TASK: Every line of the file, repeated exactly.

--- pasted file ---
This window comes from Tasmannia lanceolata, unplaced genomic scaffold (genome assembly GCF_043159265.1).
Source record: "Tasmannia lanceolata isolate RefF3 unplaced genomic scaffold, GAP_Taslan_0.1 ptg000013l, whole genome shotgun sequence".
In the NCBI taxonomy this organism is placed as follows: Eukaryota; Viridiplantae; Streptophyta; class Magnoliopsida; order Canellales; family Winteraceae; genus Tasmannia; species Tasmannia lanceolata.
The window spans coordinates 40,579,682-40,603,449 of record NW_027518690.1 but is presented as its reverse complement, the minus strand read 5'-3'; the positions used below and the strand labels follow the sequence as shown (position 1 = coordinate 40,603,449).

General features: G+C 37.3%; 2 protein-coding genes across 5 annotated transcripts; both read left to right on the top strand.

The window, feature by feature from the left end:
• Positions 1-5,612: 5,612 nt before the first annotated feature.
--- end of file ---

This window comes from Tasmannia lanceolata, unplaced genomic scaffold (genome assembly GCF_043159265.1).
Source record: "Tasmannia lanceolata isolate RefF3 unplaced genomic scaffold, GAP_Taslan_0.1 ptg000013l, whole genome shotgun sequence".
In the NCBI taxonomy this organism is placed as follows: Eukaryota; Viridiplantae; Streptophyta; class Magnoliopsida; order Canellales; family Winteraceae; genus Tasmannia; species Tasmannia lanceolata.
The window spans coordinates 40,579,682-40,603,449 of record NW_027518690.1 but is presented as its reverse complement, the minus strand read 5'-3'; the positions used below and the strand labels follow the sequence as shown (position 1 = coordinate 40,603,449).

General features: G+C 37.3%; 2 protein-coding genes across 5 annotated transcripts; both read left to right on the top strand.

The window, feature by feature from the left end:
• Positions 1-5,612: 5,612 nt before the first annotated feature.